Towards Developing an Eye-tracker Based Virtual Reality Application for Supporting Vision Screening
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- Master theses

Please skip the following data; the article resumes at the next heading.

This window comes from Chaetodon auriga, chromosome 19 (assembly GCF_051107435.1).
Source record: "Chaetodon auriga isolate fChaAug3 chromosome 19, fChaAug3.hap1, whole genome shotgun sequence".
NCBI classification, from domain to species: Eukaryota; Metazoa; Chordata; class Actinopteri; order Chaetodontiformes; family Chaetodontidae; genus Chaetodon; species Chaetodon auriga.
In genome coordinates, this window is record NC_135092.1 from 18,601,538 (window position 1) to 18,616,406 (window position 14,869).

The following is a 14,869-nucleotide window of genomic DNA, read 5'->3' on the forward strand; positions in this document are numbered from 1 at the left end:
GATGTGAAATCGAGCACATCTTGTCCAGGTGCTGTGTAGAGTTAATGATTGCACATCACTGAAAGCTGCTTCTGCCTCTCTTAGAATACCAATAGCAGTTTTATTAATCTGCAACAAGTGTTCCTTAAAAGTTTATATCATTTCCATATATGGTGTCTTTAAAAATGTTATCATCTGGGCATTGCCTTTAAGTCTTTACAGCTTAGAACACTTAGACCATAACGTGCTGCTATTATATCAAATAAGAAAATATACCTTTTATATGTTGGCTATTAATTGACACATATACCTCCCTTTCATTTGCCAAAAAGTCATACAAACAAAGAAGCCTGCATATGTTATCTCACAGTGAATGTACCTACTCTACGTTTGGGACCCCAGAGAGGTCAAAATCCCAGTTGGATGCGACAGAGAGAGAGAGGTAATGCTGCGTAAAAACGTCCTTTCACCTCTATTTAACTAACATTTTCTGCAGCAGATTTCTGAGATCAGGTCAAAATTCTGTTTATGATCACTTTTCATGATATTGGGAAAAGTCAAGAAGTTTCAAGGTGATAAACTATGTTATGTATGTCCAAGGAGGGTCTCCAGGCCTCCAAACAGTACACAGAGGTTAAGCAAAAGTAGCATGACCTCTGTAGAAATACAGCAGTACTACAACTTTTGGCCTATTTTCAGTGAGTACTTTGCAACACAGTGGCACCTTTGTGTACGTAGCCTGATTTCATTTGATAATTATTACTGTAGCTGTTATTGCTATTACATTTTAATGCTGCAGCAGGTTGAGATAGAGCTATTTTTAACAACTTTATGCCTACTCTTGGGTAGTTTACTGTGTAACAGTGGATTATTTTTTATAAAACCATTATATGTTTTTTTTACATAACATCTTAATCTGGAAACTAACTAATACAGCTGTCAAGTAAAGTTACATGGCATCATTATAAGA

Statistics from 2014 show that 35 to 75 percent of school age children suffer from some sort of vision problem. Of these children, around 25\% have normal visual acuity, however, their problems relate to low performance of their vision system. This low performance can be due to, e.g., eye musculature, nerve problems, cognitive problems etc. Such deficiencies may get worse as the person gets older, and it is important that we strive to treat these issues while the person afflicted is still young. Standardized vision control is performed on children at the age of 4 or 5 in most European countries. This screening can miss functional vision problems. The identification of these requires additional expertise and resources. By providing better aids supporting vision screening, we can help to catch problems that standardized screenings do not prioritize. A previously developed laptop application (C&Look) managed to target certain aspects of the screening battery identifying oculomotor problems (OMDs), a usual functional vision problem. However, C&Look's functionalities are limited by the size of the screen and the lack of depth, two important issues influencing how our vision functions. Separation of vision problems and the lack of focus from the test person is another not addressed issue, as there is currently no way to distinguish between these. This thesis addresses these issues by developing a Virtual Reality (VR) version of C&Look with the possibility of identifying the lack of focus before measuring functional vision problems. Evaluation with a vision expert indicates that VR technology provides great promise for further assisting the current vision screening battery, however, focus was deemed too correlated with functional vision fatigue for an attention test to be used for separating the issues. User experience evaluation from seven possible end-users shows that the VR version of the screening application is considered usable compared to the original version. This process also helps to highlight the benefits and weaknesses of a transition from 2D to 3D. A simulated environment makes the process feel more like a real screening process which can increase participants' focus. A clear drawback is the limitation of head-mounted displays (HMDs) capability of measuring distances of the gaze, but also less confidence in results and worse performance. Creating a screening application is feasible in VR and can help cover more parts of the vision screening battery than a laptop application allows.